And the lies the adoption agencies concocted about the birth parents being athletic, educated, from well to do families is mind boggling. It was if the baby was a product they wanted to sell to the best bidder. If these young women were being called 'whores' to their face by these 'professionals' lord knows what these 'professionals' were saying to these innocent newborns as they held them in their arms. Like Lydia on page 310 says 'I came to really resent the language that was used to describe me and my experience.' Using words she calls 'loaded language' that is emotionally charged. It's very judgmental and biased to one side. So many women echo her sentiments that they were educable, trainable, looking for guidance but were shut out and simply told what to do. No questions asked. She continues 'If I'd had support and mentoring, I would have made a wonderful mother for my son.'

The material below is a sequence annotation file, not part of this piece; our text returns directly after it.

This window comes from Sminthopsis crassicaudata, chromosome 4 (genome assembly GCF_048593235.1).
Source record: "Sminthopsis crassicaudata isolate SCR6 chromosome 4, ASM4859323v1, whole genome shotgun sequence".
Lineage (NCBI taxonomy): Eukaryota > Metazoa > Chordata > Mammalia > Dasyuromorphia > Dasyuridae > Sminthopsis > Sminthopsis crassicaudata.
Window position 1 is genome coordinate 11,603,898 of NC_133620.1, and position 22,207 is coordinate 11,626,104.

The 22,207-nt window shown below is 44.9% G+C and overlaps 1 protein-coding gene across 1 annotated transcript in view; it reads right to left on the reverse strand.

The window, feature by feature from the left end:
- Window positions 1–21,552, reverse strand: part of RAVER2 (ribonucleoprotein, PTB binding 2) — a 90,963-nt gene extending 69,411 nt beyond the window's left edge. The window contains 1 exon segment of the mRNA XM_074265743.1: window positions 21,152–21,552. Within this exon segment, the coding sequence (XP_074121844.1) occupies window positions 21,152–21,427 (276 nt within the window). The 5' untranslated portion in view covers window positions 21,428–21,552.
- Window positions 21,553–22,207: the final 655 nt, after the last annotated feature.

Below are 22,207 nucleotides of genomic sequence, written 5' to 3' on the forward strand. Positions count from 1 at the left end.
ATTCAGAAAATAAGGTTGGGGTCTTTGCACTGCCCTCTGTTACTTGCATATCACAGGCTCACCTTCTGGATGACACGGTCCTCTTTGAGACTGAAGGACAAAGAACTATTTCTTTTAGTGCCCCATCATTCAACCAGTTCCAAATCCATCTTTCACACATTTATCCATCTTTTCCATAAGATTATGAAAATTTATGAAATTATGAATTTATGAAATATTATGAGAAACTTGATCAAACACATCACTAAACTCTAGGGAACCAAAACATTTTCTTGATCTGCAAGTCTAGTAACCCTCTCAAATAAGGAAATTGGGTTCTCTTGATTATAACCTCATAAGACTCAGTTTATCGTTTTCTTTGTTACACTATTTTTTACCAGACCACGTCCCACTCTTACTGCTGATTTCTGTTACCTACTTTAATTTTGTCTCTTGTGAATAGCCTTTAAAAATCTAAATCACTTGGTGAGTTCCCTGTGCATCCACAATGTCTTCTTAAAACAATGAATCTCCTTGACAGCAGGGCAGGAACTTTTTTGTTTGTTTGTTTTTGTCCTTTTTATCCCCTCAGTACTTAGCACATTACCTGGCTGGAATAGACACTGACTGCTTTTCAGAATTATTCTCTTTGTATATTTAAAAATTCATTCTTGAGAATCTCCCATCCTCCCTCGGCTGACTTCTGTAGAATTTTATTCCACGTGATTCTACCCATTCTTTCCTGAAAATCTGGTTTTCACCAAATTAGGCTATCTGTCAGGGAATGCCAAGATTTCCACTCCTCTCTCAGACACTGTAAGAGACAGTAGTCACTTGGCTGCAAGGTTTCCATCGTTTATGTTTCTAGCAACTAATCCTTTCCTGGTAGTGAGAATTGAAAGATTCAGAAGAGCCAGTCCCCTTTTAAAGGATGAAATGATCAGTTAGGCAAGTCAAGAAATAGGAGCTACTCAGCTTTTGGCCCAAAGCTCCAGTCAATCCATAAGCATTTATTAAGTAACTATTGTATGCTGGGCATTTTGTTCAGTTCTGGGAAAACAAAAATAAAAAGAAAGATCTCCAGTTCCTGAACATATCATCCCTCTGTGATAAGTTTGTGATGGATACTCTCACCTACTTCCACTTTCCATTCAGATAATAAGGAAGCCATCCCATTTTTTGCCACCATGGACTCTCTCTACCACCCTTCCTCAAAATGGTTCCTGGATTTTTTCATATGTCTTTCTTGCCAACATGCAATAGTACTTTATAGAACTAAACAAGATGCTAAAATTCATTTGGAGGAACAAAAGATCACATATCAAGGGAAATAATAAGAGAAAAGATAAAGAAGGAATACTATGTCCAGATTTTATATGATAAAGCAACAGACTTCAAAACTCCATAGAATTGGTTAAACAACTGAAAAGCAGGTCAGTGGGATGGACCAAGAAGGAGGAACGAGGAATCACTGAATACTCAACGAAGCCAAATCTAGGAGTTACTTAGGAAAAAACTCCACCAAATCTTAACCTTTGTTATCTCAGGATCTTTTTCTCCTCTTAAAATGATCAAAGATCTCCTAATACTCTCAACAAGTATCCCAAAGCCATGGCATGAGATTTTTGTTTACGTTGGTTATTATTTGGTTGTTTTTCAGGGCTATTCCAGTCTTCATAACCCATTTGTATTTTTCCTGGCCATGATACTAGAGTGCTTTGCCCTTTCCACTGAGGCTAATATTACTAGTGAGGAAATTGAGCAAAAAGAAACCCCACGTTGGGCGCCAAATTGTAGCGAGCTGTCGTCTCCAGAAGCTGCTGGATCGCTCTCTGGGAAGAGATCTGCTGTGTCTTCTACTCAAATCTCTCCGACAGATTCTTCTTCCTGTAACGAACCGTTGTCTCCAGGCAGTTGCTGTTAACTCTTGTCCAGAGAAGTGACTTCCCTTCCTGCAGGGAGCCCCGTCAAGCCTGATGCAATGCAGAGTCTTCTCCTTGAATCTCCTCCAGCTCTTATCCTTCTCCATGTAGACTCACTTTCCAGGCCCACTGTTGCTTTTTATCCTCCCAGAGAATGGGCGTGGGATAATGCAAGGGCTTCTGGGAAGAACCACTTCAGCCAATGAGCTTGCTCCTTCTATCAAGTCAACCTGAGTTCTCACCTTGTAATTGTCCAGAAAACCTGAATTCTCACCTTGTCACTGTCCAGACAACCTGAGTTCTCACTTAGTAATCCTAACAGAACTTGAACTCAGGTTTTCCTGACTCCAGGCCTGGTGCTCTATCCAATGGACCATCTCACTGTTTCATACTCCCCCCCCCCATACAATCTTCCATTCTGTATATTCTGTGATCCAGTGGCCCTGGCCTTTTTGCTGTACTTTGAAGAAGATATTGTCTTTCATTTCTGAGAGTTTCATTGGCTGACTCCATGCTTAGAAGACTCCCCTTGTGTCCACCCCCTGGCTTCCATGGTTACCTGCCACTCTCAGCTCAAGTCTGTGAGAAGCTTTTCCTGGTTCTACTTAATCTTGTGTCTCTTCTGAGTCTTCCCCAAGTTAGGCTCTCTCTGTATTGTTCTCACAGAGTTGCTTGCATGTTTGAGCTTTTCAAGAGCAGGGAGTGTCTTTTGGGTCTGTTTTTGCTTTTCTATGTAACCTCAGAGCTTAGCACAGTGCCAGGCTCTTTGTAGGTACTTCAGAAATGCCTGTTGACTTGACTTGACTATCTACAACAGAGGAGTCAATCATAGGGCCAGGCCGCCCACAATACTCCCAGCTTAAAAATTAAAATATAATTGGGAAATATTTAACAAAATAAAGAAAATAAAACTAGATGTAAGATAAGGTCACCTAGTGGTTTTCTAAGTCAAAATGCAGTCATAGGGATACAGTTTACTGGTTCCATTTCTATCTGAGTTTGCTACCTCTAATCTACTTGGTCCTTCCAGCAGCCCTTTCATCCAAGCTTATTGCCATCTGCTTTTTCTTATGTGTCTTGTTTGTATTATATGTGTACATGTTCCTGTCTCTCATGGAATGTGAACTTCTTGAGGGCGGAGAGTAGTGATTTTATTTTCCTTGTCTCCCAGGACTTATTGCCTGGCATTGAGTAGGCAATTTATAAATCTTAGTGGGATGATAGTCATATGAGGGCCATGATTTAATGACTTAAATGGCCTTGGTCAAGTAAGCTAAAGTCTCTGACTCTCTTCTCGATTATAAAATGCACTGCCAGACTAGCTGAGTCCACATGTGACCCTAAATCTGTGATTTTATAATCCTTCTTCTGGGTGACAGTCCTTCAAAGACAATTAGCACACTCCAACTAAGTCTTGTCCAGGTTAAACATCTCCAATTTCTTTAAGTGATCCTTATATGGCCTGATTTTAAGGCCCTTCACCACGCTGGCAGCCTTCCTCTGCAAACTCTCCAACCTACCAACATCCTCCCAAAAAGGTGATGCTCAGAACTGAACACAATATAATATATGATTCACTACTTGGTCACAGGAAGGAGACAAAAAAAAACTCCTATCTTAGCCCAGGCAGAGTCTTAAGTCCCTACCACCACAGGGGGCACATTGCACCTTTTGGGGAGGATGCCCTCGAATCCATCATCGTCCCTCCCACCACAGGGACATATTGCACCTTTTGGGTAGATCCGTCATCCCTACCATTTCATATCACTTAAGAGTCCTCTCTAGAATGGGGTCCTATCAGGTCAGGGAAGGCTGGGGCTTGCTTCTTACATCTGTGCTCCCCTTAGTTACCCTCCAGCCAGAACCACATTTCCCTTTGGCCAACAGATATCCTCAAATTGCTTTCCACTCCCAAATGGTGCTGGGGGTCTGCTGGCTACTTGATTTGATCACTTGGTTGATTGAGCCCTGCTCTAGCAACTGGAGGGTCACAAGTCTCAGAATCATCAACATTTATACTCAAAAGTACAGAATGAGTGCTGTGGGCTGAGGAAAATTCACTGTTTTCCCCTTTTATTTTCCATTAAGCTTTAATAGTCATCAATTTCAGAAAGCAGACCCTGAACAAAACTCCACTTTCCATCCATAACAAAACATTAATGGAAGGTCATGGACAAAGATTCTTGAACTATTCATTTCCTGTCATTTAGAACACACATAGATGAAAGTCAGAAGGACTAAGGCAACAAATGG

The sad thing is, young women are still being coerced into giving up their babies, with lies and hype. Young women are still being given mixed messages, that will hurt them. Sad thing is few people outside of these women who have lost their children to adoption and a small group of open adoption advocates even give care about the LONG term mental health of the woman. Thus the more things change the more things stay the same.